People often ask what it’s like to teach students who don’t speak much English. The first question I get is “Do you speak Spanish?” but that’s the wrong question. I speak the language of teens who’ve just arrived in the U.S.A. and find themselves in a wonderful environment of opportunity and freedom for the first time. In my classroom they learn how to conjugate verbs and use academic language, but they also learn how respect boundaries, think critically and value independent learning. In my classroom I give them just enough leeway to be themselves, and I watch as they become a little more American every week. It is both frustration and privilege.
They come into my classroom wearing a uniform of jeans with strategic tears at the knees, carrying colorful Jansport backpacks, the boys in black hoodies or soccer jerseys in the colors of El Salvador or Barcelona; the girls wear tight pants and tops that bare the midriff, having discarded the outer layer as soon as they stepped off the bus. It’s like emptying a cup of marbles through a funnel into a wine bottle, the way they all jostle noisily through the door, a multicolored striata of Tiger’s Eye and mocha lip gloss, high ponytails and giggles. Some smell of last night’s kitchen, some smell of too much cologne sprayed on after PE class. Why don’t they take showers any more? Sometimes I feel invisible as I stand before them. They are so in tune with each others’ every gesture, every flick of a girl’s hair, every nuance of eye contact and intonation, and way too much touching for an Anglo. I feel a surge of panic at the urgency of their physicality – hugging, breathing too close, tapping, elbowing, pressing against, jostling, fake fighting, a burst of Spanish curse words, acne, chewing gum, shampoo, unwashed t-shirt, illicit baseball cap that gets lifted off one boy’s head and passed from gel top to gel top, a bottle of water and a half-eaten ice cream sandwich passes between two girls, licking fingers, chocolate dropped on the floor. The transition music playing through the intercom stops and the bell rings but nobody is sitting down with the book open to page 54 and Luis Chavez is still roaming the back row conversing loudly with with Jose and Karen asks if she can close the windows, bless her heart, she’s wearing a tank top and it’s 20 degrees outside.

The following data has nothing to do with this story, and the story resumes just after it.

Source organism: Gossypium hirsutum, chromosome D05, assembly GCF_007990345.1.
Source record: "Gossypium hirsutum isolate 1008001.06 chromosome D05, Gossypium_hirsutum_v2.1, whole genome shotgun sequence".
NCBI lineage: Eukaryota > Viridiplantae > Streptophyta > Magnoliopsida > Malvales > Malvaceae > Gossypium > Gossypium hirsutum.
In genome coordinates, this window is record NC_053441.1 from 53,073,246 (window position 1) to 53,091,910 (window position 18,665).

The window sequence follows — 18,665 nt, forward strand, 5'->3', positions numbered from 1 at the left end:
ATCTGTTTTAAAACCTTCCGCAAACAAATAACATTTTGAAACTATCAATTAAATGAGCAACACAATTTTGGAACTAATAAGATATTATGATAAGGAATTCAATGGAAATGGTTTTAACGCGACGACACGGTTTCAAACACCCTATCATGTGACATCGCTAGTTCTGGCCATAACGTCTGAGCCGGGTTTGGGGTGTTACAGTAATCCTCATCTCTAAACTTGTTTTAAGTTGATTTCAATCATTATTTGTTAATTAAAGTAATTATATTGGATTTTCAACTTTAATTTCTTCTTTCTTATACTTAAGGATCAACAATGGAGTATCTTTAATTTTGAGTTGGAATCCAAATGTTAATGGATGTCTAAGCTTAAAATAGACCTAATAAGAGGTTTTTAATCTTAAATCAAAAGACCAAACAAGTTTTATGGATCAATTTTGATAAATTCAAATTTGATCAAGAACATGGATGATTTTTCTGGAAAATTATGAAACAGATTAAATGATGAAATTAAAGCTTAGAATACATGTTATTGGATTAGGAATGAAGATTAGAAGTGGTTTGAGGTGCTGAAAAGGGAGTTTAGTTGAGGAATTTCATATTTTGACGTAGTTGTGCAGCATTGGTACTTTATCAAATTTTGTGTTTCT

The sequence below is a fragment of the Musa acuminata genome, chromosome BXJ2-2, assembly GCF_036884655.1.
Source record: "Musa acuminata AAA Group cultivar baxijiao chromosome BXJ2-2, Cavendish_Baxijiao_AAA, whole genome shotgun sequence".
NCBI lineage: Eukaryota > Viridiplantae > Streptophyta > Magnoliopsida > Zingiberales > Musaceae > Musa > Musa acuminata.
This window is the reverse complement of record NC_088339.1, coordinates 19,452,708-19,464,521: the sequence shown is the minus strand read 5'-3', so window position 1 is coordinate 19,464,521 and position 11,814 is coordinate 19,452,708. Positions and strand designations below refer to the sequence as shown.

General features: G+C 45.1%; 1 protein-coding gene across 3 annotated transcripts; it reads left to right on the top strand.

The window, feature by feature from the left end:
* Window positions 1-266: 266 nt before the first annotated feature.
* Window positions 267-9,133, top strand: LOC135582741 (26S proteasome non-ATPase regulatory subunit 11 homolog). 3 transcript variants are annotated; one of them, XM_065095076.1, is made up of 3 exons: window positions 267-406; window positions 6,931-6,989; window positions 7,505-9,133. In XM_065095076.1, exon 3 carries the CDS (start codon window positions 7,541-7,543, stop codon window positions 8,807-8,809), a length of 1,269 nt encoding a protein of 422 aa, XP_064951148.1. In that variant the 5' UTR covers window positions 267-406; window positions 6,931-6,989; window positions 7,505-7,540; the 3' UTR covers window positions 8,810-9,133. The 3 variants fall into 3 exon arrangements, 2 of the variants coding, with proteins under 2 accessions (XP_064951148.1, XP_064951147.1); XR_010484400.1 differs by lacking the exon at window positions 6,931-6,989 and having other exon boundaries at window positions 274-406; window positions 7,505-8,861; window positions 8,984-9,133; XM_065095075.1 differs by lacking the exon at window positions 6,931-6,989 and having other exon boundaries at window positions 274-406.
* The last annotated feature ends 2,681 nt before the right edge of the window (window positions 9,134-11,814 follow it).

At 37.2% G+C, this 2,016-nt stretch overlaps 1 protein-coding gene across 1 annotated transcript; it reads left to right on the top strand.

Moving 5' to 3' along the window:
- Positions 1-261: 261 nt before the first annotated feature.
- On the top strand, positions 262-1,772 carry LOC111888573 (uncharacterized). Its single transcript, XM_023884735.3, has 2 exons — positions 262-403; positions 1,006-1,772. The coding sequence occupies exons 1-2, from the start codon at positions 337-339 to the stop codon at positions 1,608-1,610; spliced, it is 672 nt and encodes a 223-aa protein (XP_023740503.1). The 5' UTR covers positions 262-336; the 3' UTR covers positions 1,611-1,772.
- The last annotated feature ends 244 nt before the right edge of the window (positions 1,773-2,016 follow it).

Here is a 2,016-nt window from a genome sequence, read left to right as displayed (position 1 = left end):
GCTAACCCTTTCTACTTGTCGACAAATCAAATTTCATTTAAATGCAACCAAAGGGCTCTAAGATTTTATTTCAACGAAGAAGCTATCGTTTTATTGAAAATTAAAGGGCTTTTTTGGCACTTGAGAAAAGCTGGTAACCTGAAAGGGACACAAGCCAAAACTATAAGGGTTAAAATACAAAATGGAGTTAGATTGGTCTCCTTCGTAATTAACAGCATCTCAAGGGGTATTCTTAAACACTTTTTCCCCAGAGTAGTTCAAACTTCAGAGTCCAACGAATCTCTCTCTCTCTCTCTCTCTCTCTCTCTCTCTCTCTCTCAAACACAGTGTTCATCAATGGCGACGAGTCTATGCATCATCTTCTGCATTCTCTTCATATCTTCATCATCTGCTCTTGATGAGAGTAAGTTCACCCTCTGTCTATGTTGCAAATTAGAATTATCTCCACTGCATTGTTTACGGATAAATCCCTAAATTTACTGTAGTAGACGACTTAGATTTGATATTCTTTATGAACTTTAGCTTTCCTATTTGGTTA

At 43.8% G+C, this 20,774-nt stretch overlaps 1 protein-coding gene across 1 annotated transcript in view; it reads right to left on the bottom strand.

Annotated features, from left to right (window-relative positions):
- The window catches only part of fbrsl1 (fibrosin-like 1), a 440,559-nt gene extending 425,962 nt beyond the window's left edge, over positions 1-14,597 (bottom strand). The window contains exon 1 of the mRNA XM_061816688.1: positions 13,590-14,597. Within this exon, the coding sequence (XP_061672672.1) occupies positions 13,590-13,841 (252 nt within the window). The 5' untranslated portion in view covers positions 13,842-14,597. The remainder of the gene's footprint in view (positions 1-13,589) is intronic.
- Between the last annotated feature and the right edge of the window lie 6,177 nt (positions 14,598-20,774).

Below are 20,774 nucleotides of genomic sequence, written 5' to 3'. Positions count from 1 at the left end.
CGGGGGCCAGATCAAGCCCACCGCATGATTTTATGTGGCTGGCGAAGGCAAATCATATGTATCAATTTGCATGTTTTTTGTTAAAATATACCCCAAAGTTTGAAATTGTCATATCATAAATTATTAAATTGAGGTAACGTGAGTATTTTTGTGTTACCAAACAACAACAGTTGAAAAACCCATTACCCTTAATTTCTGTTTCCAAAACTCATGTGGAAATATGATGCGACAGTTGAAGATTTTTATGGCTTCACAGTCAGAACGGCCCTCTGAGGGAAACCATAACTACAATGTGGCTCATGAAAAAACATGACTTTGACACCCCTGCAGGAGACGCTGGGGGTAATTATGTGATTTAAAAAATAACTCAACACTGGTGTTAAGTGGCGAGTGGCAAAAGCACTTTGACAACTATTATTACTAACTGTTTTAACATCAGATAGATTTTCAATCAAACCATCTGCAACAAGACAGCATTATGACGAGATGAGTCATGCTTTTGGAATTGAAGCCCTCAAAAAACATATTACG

I’m patient as they open their books. I teach them how to turn a page without ripping it. How many had consistent schooling in Central America? I teach them the past tense of irregular verbs. How many knew both parents before they came to Maryland? Knew and came. I teach them questions. Why didn’t you eat breakfast? Didn’t eat. I teach them negatives. Please don’t share your answers. I laugh at their little sotto voce jokes in Spanish. English please. I point to the prompt that says On Your Own. Independence is such an American concept. It will come.
I’m not in a hurry. When I was a child, my family moved from Louisiana to upstate New York and then to West Virginia. I had to learn new social rules and a new way of talking each time. And I’m fluent in English. It takes years to get used to a new culture and a new language. Today we’re one step closer. I repeat the pertinent morning announcements for them, slowly and with visuals. I use realia to get them more involved in school activities – like holding up the purple bow for the PTSA Gift Wrap project. Now they get it. Some stay after class and ask who and where and when. For one more day, I’ve given students a safe environment where they can take risks, make mistakes and pick themselves back up to start all over again. I have one of the most important jobs in the country. I’m shaping the next generation of Americans.